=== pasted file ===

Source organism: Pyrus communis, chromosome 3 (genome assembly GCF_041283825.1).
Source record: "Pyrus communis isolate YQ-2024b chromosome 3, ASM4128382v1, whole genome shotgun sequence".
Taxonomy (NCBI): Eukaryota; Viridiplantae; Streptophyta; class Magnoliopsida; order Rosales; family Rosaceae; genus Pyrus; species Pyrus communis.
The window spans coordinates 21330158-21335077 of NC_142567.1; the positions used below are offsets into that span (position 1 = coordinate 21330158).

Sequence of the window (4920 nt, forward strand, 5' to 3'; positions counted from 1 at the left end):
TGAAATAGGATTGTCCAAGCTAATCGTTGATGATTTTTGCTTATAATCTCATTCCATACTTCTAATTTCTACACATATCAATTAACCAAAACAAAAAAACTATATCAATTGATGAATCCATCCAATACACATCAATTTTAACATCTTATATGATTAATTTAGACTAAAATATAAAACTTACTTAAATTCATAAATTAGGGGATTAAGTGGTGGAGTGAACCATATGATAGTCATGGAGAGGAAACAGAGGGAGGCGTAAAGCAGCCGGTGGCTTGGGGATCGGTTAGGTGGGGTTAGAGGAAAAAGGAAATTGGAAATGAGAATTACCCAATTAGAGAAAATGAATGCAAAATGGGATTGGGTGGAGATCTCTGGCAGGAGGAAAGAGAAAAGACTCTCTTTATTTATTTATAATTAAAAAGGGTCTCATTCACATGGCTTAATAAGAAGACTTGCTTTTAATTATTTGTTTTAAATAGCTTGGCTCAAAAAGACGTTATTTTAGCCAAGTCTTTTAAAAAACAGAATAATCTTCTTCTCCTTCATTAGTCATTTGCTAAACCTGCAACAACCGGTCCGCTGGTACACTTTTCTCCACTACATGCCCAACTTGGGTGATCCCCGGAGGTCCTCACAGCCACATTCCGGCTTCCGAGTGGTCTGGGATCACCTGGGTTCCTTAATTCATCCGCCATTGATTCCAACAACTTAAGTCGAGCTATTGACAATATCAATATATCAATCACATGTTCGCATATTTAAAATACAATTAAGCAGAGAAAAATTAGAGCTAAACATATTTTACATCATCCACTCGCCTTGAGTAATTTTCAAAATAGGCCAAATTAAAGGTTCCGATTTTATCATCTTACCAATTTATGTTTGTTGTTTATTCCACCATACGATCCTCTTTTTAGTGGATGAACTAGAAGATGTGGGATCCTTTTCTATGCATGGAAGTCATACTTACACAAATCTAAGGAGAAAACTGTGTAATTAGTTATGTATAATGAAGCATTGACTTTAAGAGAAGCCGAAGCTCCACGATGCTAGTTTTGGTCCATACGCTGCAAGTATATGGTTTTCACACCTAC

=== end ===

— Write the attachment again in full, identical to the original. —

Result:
Source organism: Pyrus communis, chromosome 3 (genome assembly GCF_041283825.1).
Source record: "Pyrus communis isolate YQ-2024b chromosome 3, ASM4128382v1, whole genome shotgun sequence".
Taxonomy (NCBI): Eukaryota; Viridiplantae; Streptophyta; class Magnoliopsida; order Rosales; family Rosaceae; genus Pyrus; species Pyrus communis.
The window spans coordinates 21330158-21335077 of NC_142567.1; the positions used below are offsets into that span (position 1 = coordinate 21330158).

Sequence of the window (4920 nt, forward strand, 5' to 3'; positions counted from 1 at the left end):
TGAAATAGGATTGTCCAAGCTAATCGTTGATGATTTTTGCTTATAATCTCATTCCATACTTCTAATTTCTACACATATCAATTAACCAAAACAAAAAAACTATATCAATTGATGAATCCATCCAATACACATCAATTTTAACATCTTATATGATTAATTTAGACTAAAATATAAAACTTACTTAAATTCATAAATTAGGGGATTAAGTGGTGGAGTGAACCATATGATAGTCATGGAGAGGAAACAGAGGGAGGCGTAAAGCAGCCGGTGGCTTGGGGATCGGTTAGGTGGGGTTAGAGGAAAAAGGAAATTGGAAATGAGAATTACCCAATTAGAGAAAATGAATGCAAAATGGGATTGGGTGGAGATCTCTGGCAGGAGGAAAGAGAAAAGACTCTCTTTATTTATTTATAATTAAAAAGGGTCTCATTCACATGGCTTAATAAGAAGACTTGCTTTTAATTATTTGTTTTAAATAGCTTGGCTCAAAAAGACGTTATTTTAGCCAAGTCTTTTAAAAAACAGAATAATCTTCTTCTCCTTCATTAGTCATTTGCTAAACCTGCAACAACCGGTCCGCTGGTACACTTTTCTCCACTACATGCCCAACTTGGGTGATCCCCGGAGGTCCTCACAGCCACATTCCGGCTTCCGAGTGGTCTGGGATCACCTGGGTTCCTTAATTCATCCGCCATTGATTCCAACAACTTAAGTCGAGCTATTGACAATATCAATATATCAATCACATGTTCGCATATTTAAAATACAATTAAGCAGAGAAAAATTAGAGCTAAACATATTTTACATCATCCACTCGCCTTGAGTAATTTTCAAAATAGGCCAAATTAAAGGTTCCGATTTTATCATCTTACCAATTTATGTTTGTTGTTTATTCCACCATACGATCCTCTTTTTAGTGGATGAACTAGAAGATGTGGGATCCTTTTCTATGCATGGAAGTCATACTTACACAAATCTAAGGAGAAAACTGTGTAATTAGTTATGTATAATGAAGCATTGACTTTAAGAGAAGCCGAAGCTCCACGATGCTAGTTTTGGTCCATACGCTGCAAGTATATGGTTTTCACACCTAC